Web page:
Lee and Lee: A Rare Case of 3:1 Alpha Variant


Since the first documentation of slow alpha variants in Goodwin et al., there has been a single case report with an actual electroencephalography (EEG). However, any further case has not been reported since then, and neurologists are still unfamiliar with its presence due to its scarcity. Here, we present a rare case of 3:1 subharmonic alpha variant in a hope to acquaint EEG interpretations and speculate upon its benign nature.


Normal electroencephalography (EEG), unlike other electrodiagnostic tests, is defined not by having normal components, but by lacking abnormalities. There are numerous patterns that are statistically unusual or rare, but not necessarily abnormal, which complicates the interpretation of an EEG. One such example is alpha variant rhythm. There are fast alpha variants having twice the usual frequency or slow alpha variants with half the frequency. However, in rare cases as Goodwin1 pointed out, alpha variants can have 3:1 or 4:1 ratio compared to the basic rhythm. In 2012, there was a case report 2 of 3 for 1 subharmonic alpha rhythm with actual EEG images; but after this report, we could not find any related articles, especially in Korea. In this study, we report a patient with unique 3 for 1 slow alpha variant for better recognition of this benign variant.

Case Report

A 56-year-old female visited neurologist for recurrent loss of consciousness. She complained of having fits of hyperventilation and loosing awareness, sometimes accompanied with numbness around her left face. Her autonomic function test revealed having a postural orthostatic tachycardia syndrome. The first impression was panic disorder, but in order to rule out epilepsy, she underwent routine EEG using standardized 10–20 international system. Her EEG showed nearly continuous run of 3–3.5 Hz notched delta activities in both occipital to posterior temporal regions (Fig. 1). This pattern was blocked by eye opening and restored with eye closure, but only after a brief preceding alpha rhythm of 9 Hz. However, photic stimulation did not bring about the blocked pattern nor did it evoke any photic driving response. When the 25-min EEG was taken, the 3 Hz notched pattern predominated her posterior dominant rhythm for almost 20 minutes, while it did alternate with a few periods of 9 Hz alpha rhythm. Besides this unique background rhythm, her EEG was insignificant without any signs of epileptiform discharge or slow activity.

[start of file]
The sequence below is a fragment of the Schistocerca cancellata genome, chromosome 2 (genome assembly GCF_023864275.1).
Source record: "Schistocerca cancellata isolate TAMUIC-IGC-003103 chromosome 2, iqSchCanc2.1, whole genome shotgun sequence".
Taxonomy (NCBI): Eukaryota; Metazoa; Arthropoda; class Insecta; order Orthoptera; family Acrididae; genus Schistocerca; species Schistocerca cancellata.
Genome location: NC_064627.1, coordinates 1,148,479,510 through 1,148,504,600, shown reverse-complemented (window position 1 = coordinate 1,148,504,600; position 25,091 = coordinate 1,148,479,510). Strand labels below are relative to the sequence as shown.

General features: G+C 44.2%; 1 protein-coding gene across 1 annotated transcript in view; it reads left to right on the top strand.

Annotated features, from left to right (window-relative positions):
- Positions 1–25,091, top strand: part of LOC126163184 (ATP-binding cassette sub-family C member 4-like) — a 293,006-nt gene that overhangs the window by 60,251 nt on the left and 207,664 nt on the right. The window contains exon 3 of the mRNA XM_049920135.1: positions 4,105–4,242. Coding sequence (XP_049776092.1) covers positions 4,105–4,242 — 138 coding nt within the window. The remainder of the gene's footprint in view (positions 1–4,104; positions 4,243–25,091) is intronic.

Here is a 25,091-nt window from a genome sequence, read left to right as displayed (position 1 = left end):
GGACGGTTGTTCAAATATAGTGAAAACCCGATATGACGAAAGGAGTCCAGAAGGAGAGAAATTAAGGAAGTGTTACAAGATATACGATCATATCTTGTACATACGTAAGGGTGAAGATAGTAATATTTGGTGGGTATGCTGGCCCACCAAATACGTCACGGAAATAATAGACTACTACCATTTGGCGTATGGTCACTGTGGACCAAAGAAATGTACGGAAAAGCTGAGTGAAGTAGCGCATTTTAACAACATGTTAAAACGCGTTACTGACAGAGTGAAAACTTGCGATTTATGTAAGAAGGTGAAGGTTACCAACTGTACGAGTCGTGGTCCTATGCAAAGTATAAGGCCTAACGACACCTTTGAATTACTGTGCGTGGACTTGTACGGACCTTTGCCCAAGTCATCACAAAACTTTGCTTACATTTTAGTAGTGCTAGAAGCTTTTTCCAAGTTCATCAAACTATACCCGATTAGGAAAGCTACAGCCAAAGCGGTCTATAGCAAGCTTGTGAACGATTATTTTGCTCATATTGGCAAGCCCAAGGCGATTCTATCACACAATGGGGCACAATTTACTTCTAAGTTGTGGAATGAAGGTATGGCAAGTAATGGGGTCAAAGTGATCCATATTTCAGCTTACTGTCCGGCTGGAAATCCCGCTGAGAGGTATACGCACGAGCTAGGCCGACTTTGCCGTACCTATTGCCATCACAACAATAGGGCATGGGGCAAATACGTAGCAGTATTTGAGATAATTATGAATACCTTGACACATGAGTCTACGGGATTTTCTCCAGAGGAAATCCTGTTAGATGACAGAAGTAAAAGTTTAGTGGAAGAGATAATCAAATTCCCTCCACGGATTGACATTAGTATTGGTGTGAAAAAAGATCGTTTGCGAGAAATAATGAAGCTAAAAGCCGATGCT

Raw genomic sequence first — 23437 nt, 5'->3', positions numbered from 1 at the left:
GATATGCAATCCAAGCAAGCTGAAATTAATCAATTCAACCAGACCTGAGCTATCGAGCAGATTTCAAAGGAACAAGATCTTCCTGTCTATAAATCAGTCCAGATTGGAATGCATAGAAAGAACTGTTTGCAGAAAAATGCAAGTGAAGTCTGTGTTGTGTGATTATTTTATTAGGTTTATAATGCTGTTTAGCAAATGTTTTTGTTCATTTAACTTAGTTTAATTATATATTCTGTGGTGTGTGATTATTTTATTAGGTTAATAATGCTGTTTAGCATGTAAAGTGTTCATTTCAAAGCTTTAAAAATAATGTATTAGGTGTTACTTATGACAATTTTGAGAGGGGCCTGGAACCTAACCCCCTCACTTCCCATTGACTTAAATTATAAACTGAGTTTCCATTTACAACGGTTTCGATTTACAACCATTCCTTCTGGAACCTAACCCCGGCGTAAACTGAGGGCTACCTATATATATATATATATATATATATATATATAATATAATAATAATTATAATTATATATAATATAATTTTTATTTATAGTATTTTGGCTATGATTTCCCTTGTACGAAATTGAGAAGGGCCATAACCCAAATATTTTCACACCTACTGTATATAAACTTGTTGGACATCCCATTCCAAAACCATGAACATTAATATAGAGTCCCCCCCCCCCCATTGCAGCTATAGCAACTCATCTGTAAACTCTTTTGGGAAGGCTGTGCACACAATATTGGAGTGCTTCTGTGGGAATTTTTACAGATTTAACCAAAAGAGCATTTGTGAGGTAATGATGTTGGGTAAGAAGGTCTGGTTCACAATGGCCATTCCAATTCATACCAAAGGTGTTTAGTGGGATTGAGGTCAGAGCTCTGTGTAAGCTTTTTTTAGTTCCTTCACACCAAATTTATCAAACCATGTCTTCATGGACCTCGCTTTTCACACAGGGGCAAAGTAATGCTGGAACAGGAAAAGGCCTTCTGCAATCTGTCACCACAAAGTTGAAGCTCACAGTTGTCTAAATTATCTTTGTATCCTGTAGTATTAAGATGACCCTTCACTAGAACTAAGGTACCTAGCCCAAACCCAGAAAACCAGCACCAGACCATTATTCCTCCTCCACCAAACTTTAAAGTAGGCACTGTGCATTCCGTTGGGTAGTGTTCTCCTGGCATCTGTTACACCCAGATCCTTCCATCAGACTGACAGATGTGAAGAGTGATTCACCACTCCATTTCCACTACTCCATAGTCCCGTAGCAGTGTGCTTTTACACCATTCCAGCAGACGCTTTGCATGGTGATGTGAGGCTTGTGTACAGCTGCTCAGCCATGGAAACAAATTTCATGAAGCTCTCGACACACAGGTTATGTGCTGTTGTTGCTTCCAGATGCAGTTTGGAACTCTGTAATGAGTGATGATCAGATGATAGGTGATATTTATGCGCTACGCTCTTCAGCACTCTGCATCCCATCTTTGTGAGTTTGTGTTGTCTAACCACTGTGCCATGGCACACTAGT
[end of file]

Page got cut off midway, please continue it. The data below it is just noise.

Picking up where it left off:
By the definition revised in the standard clinical care EEG terminology, 3 the pattern shown in this EEG can be classified as rhythmic delta activity. It is clearly rhythmic, with repetition of waveform of uniform morphology and duration, and of delta range. However, considering the benign nature of the pattern, we might safely call it a benign alpha variant. First, the pattern is reactive to eye opening and closure. Second, it is only restricted in the occipital area and shows no sign of spatial evolution. Lastly, it alternates with 9 Hz alpha rhythm, which indicates that the pattern is subharmonic variant of 9 Hz rhythm. The pattern is also distinguished from occipital intermittent rhythmic delta activity (OIRDA), which does not have a uniformly notched appearance. Unlike the case previously reported in 2012,2 which only had few seconds of variant rhythm and then returned back to 9 Hz background, our case showed nearly 90% prevalence of the slow variant over the usual alpha rhythm and even in fully wakeful periods. This prevalence makes us believe that 3 Hz variant rhythm is her background activity. Yet the clinical significance is unknown, we find it important to recognize this particular type of rhythmic delta activity as benign.

Conflicts of Interest

Conflict of Interest

The authors declare that they have no conflicts of interest.


Sang Kun Lee is the editor in chief of the Journal of Epilepsy Research.

Figure 1
Standard 10–20 international system electroencephalography showing 3 for 1 alpha variant that is blocked by eye opening and restored after preceding alpha rhythm following eye closure.


1. Goodwin JE. The significance of alpha variants in the EEG, and their relationship to an epileptiform syndrome. Am J Psychiatry. 1947;104:369–79.
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2. Beauchemin P, Savard M. Slow alpha variant: a report of a 3 for 1 ratio subharmonic. Can J Neurol Sci. 2012;39:97–8.
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3. Hirsch LJ, Fong MWK, Leitinger M, et al. American Clinical Neurophysiology Society’s Standardized Critical Care EEG Terminology: 2021 version. J Clin Neurophysiol. 2021;38:1–29.
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